The end-of-the-period buzzer rang. For a moment nobody moved. Then there was a general stampede toward the exit, as if the whole class couldn’t wait to get out of the room.

CHAPTER SEVEN

Inside

Her dreams were sickening and roller coasterish. Voices kept whispering over her head and she heard nonsensical words. And there was the smell—a foul and rotten stinking of something. She tried to open her eyes, but her lids seemed to have been Krazy Glued together. Then she heard an unpleasant sound, a sound like bones cracking and then a noisy sucking.

Slowly, it came back to her: the journey through Prospect Park, the pale little man, the wind, the candy house, and the kerchiefed old lady at the door. Whatever she was lying on, it was prickly and uncomfortable. She shifted a little and, without even realizing she was doing it, let out a groan.

Immediately the cracking and sucking sounds stopped.

With an enormous effort Feenix managed to open one eye and then the other.

There wasn’t much light, but she saw right away that she was in a cage, the kind of cage you might keep a big dog in. She was lying curled up on some dusty straw. Next to her was where the smell was coming from. She could see the gristly white bones gleaming in the lamplight. A small mountain of them.

The inside of the house was not the same as the outside. It was a dark little dump of a place. The floors seemed to be dirt and the walls held up by bare wooden beams. There was a not-very-clean kitchen area and the only place to cook anything looked like the fireplace, which had a big iron pot hanging from a pole.

If this was a museum, it was a crummy one.

The old ladies were sitting at a wood-planked table eating with their fingers. There were three of them. Their only light was a single burning candle. At the sound of her groan, they had all stopped eating and turned to stare in her direction. The grease on their fingers glistened in the candlelight.

“She’s awake,” said one of them. Feenix thought it was the same voice that had greeted her at the door.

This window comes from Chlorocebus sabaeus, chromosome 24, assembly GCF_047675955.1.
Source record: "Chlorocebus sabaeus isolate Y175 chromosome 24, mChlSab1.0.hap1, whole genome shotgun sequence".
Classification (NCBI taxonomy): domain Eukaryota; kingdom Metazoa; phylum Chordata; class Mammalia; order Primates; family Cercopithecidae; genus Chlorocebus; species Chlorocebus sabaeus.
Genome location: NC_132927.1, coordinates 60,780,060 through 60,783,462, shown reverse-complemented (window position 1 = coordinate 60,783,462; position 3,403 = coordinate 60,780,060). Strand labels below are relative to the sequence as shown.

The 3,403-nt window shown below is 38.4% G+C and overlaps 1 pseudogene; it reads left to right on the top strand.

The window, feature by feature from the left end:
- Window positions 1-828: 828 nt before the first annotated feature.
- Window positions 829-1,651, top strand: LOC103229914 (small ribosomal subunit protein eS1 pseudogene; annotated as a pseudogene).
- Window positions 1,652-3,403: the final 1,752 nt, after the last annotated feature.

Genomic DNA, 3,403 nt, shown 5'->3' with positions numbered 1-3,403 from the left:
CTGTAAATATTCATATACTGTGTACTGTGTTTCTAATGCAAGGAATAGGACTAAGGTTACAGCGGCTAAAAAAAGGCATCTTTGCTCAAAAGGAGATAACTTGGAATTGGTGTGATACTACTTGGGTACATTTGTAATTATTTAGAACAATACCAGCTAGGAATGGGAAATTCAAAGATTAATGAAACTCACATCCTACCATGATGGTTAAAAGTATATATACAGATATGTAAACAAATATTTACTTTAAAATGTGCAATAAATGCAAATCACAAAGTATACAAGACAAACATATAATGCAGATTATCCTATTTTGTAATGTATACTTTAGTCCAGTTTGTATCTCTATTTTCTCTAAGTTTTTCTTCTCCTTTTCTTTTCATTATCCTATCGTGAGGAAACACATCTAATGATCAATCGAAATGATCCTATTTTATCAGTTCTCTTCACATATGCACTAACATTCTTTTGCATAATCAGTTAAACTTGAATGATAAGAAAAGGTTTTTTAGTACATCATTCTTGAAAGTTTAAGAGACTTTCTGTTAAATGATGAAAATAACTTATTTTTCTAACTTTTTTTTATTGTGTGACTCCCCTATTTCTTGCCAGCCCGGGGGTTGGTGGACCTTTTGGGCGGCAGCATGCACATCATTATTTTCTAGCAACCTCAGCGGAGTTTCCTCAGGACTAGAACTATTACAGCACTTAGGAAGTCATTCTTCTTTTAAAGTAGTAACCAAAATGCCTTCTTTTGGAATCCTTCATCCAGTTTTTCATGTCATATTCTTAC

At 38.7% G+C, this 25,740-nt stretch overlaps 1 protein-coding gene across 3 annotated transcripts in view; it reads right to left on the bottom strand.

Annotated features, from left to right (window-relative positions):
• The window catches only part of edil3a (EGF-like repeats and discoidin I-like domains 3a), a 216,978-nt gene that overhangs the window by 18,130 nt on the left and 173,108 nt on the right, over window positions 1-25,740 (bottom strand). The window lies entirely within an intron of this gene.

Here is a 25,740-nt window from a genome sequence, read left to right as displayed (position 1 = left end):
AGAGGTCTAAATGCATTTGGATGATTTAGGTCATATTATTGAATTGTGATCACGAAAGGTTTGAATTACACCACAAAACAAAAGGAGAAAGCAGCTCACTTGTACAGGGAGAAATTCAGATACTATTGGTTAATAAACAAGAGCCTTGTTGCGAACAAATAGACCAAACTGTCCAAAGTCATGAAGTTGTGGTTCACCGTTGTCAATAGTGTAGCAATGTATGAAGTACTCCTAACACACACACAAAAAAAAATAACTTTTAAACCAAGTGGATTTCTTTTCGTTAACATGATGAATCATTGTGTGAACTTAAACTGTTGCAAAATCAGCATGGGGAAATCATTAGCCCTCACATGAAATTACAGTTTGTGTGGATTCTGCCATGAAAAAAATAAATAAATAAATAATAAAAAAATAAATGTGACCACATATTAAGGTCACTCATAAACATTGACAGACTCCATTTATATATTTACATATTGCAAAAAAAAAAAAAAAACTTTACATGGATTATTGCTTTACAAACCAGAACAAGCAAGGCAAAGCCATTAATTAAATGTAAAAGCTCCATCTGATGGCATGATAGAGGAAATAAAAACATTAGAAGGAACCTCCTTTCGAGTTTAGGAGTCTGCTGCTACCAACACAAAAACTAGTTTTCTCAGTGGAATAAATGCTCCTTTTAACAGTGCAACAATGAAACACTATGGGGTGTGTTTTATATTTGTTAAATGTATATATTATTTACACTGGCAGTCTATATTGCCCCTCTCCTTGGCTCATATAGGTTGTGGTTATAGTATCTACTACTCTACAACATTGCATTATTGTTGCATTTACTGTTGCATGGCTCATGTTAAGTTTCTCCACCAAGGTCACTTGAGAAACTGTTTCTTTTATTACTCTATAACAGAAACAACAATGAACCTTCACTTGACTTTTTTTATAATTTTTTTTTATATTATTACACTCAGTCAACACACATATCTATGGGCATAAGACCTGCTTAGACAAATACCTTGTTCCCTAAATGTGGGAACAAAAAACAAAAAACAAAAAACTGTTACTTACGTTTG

“Ooooh, goodie,” said another voice, unpleasantly high and excited. “Let me have the spectacles.”

“No,” said the third. “I will examine her first. I will have the spectacles,” and she snatched at something in the middle of the table and then rose and hobbled over to the cage. She bent down and examined Feenix, and Feenix examined her. The woman, if that’s what she was, was wearing a pair of thick-lensed glasses and a long black gown. A bunch of keys hung from a twisted belt of yarn around her waist. She had long, gray hair, a long, horselike face, and most charming of all, only one nostril.

Feenix tried to sit up, but bumped her head on top of the cage. “All right!” she said angrily. “Let me out of here.”

The old lady grinned.

“What is going on?” Feenix demanded. “What is this place?”

“The place is neither here nor there.”

“Let me out of this thing.” Feenix grabbed the sides of the cage and rattled the bars furiously.

The old lady with one nostril paid no attention to her demand, but stood there with her head tipped to one side. Meanwhile, the other two rose and made their way over to the cage. They peered down at her with interest. Red Kerchief, the one who had met her at the door, smiled and licked at her greasy fingers. The third one, who was very round, with tiny little pig’s eyes and a soft, pudding face, smiled happily.

Feenix rattled the cage again. “Let me out of here immediately.”

“She’s a sparky one, isn’t she?” said Piggy Face.

She came closer to the cage. Gingerly, she stuck out a hard, wrinkled old finger and prodded Feenix through the bars, then nodded to herself.